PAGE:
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Editorial Cartoon: Peace in Gaza
Editorial Cartoon: Peace in Gaza
Published April 19, 2024

The presidents dollar club

After the success of the state quarters, presidential dollar coins make a lot of sense.

ICorrection: Current legislation does not seek to eliminate the $1 bill. Contact the readers’ representative for corrections at [email protected].

It looks as if Tricky Dick and Slick Willy might get their faces engraved on our country’s currency after all. In a new initiative to boost the popularity of the $1 coin, the U.S. House began debating Tuesday about a bill calling for a line of $1 coins with each of the former presidents, a la the state quarters that have been so popular.

While it might seem a bit silly to spend time on our currency, the legislation has some definite merits. The state quarter program generated $5 billion in revenue for the federal government through coin collectors, and representatives and senators seem to think they could generate even more with collectable $1 coins.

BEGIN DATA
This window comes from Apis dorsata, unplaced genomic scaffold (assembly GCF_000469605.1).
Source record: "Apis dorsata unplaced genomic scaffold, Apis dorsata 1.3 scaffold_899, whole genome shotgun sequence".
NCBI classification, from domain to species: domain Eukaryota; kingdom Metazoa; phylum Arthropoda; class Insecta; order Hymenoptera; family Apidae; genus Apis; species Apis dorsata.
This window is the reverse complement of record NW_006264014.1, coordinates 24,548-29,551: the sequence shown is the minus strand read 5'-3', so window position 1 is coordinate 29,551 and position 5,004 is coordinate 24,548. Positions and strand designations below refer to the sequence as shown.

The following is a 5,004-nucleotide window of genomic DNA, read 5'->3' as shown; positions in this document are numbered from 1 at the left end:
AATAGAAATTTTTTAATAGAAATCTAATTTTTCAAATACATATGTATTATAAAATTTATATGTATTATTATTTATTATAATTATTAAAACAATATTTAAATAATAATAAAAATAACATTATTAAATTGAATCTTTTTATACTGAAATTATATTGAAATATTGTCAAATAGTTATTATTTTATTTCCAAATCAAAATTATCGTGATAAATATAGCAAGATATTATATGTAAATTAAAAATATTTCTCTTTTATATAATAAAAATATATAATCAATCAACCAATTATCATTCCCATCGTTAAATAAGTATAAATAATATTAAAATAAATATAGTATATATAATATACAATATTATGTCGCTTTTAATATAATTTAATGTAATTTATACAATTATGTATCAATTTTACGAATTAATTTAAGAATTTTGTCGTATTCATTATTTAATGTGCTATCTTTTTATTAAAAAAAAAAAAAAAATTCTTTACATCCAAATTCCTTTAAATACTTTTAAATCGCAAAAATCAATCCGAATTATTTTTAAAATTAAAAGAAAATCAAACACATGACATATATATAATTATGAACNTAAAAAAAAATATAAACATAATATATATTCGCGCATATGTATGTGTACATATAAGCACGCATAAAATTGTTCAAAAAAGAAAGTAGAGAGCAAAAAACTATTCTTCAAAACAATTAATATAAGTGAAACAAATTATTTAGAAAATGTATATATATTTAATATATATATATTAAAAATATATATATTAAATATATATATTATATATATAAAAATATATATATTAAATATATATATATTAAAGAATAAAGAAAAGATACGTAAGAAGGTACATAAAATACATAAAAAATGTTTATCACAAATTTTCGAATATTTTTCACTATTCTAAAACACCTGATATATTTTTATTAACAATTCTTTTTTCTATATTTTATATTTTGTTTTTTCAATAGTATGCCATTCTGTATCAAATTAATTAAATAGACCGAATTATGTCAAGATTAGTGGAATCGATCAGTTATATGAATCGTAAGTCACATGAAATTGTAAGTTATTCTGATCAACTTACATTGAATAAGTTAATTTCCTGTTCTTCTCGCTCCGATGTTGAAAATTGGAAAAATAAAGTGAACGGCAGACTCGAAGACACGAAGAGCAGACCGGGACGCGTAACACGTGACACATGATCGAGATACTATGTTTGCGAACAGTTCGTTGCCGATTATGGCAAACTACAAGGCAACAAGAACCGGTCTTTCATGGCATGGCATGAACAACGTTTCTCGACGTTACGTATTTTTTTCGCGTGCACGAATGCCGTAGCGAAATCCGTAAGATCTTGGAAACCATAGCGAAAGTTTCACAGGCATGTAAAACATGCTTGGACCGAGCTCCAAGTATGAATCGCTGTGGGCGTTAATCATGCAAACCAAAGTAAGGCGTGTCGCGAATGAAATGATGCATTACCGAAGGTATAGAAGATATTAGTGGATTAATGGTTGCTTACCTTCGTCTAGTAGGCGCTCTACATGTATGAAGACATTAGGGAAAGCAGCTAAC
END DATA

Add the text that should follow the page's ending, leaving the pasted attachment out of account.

In addition, the legislation aims to phase out the $1 bill, which costs the government $500 million per year to print. Coins last much longer than bills, and the United States could join a long list of other countries that have done away with their small bills.

So far, the only sticking state is North Dakota, whose native Shoshone guide Sacagawea appears on the current $1 coin. A compromise would allow the Sacagawea dollar to continue being minted along with the presidential coins. While this objection seems as wacky as a $3 bill, other states have pulled similar sentimental cards.

Take the Lincoln penny: Illinois residents have expressed their unequivocal unhappiness with eliminating our most useless form of money. When Congress reaches its goal of switching to a $1 coin, it should focus on this impractical coin.

Many overseas nations have removed their smallest coins from circulation. In this age of paying by check card and credit card, cash isn’t what it used to be. Eliminating the penny would save minting costs, and consumers paying for goods in cash would just round up or down to the nearest 5 cent mark. Eventually, it all evens out.

Boosting the popularity of $1 coins will both save and raise money for our government in a way almost completely free of any burden to our society. Congress should follow soon after with the penny, and who knows? Perhaps those too will become collectors’ items.

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